Nestlé has successfully appealed Aldi’s opposition to registration of a 4 bar Kit Kat as a trade mark:
Societe Des Produits Nestle S.A. v Aldi Stores (A Limited Partnership)  FCA 218
The trade mark is TM No. 822780 for this:
The endorsement reads:
The trade mark consists of the shape of the goods, being four bars attached to one another by a thin base as depicted in the representations attached to the application form.* * Accepted under the provisions of subsection 41(6).*
Now, the appeal was resolved by consent. There is an interesting practice point there Nicholas J, an experienced IP practitioner before going to the Bench, explains the rationale for allowing appeals on this basis.
The larger questions are of course how did Nestlé get it accepted and what can they do with it?
The endorsement indicates that the sign was accepted on the basis of acquired distinctiveness under s 41(6). It would appear from the Opposition decision, there was (as you would expect) enormous sales and advertising and a survey indicating 77% of the public would identify the shape as Kit Kat.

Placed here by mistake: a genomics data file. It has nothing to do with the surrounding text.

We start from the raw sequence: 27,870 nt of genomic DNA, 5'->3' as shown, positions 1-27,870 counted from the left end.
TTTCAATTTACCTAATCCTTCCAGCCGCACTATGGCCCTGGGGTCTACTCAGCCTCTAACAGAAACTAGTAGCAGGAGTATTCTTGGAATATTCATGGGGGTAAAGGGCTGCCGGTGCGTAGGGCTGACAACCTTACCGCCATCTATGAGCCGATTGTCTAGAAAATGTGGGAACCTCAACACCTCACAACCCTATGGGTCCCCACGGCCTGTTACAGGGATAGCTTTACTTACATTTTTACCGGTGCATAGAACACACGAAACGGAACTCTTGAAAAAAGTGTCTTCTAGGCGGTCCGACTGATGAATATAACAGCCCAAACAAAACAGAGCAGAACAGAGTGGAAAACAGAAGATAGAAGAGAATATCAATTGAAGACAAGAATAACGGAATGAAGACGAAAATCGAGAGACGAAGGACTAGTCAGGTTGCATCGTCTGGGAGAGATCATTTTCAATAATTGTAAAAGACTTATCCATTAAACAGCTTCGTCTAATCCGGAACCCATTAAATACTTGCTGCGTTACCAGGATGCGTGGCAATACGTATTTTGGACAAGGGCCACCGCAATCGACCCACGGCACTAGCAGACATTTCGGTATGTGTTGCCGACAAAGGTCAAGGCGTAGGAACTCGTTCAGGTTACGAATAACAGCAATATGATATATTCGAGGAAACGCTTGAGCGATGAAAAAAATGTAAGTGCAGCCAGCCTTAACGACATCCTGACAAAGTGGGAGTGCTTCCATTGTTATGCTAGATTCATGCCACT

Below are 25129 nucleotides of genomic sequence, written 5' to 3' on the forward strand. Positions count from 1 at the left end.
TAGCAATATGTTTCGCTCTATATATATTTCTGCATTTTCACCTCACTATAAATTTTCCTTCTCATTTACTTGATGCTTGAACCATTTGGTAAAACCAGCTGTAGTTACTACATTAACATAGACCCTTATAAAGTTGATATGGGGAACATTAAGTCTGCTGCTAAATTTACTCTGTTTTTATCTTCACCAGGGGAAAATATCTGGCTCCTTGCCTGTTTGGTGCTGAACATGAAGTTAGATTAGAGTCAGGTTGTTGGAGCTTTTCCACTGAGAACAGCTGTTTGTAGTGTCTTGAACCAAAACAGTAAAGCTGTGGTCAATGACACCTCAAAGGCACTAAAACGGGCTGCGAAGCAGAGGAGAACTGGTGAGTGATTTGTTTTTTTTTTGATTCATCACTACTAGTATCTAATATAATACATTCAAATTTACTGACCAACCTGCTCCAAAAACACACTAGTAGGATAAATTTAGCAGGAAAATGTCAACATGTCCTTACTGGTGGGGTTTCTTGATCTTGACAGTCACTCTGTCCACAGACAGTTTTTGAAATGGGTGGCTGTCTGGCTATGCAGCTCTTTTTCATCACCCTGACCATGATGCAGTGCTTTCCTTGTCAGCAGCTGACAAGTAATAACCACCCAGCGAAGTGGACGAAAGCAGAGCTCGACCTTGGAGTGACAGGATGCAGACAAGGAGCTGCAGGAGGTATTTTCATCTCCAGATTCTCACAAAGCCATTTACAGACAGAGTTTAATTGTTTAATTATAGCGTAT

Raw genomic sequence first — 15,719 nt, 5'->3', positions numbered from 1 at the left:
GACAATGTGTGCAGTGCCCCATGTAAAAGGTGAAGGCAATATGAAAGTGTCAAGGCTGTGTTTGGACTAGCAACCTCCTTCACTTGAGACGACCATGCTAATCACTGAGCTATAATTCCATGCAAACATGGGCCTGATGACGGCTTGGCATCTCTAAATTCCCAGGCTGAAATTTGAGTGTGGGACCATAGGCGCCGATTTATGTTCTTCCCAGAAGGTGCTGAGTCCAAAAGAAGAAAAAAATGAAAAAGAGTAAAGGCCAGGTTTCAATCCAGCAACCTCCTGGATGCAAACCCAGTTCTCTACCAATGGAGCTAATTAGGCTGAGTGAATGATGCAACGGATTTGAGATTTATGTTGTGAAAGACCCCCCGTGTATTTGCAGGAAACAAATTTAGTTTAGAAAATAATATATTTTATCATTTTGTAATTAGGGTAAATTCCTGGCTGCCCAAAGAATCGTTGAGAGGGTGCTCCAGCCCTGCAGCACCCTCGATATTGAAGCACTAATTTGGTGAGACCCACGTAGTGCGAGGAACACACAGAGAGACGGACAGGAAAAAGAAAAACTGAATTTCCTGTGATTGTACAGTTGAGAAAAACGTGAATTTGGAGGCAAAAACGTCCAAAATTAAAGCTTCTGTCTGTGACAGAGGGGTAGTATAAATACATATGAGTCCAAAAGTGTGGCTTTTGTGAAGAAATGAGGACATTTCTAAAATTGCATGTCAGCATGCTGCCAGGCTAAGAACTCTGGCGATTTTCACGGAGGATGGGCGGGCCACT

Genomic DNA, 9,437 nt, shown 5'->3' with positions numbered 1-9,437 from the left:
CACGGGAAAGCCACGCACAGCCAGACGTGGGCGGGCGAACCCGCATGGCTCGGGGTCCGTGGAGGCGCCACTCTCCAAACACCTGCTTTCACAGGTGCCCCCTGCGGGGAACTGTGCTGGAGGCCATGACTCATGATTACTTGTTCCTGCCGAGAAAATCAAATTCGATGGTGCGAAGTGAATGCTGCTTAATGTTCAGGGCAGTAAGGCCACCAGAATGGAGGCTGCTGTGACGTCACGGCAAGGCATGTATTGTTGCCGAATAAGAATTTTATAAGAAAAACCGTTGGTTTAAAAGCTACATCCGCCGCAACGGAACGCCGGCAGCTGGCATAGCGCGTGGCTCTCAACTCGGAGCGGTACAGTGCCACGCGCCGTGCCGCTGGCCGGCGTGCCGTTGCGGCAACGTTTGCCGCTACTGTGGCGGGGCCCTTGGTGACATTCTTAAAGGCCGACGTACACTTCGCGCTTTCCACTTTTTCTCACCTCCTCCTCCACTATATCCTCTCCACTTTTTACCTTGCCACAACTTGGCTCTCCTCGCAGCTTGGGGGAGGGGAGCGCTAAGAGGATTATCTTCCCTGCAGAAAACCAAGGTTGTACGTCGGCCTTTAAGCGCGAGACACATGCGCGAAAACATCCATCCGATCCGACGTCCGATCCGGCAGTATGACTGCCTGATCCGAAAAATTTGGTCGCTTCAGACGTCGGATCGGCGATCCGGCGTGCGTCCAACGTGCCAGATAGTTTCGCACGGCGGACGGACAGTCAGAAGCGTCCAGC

Consistently with the approach taken by the Full Court in BP Green (cf  and [121-122]), the Hearing Officer upheld the opposition on the ground that the shape was not used as a trade mark. Decision here (pdf – I couldn’t find it on Austlii).
Of course, we don’t know what evidence, if any, Nestlé filed in support of its appeal, which might have persuaded Aldi to withdraw.
Next, what happens if Aldi or Coles or Woolworths start selling a chocolate with 4 bars like the shape above wrapped in their own packaging? At the Opposition hearing, Nestlé argued that post sale use, such as unwrapping the chocolate after sale, could constitute use as a trade mark citing Kabushiki Kaisha Sony Computer Entertainment v Nuplayer Ltd  EWCH 1522 (Ch D) in support. Given his conclusions on other points, it was sufficient for the Hearing Officer to assume this was the case. How it sits with Re Yanx’ TM might be another matter.
What happens to those people who are selling 1 finger or 2 bar variations on a theme? Shades of Adidas’ 3 stripe wars.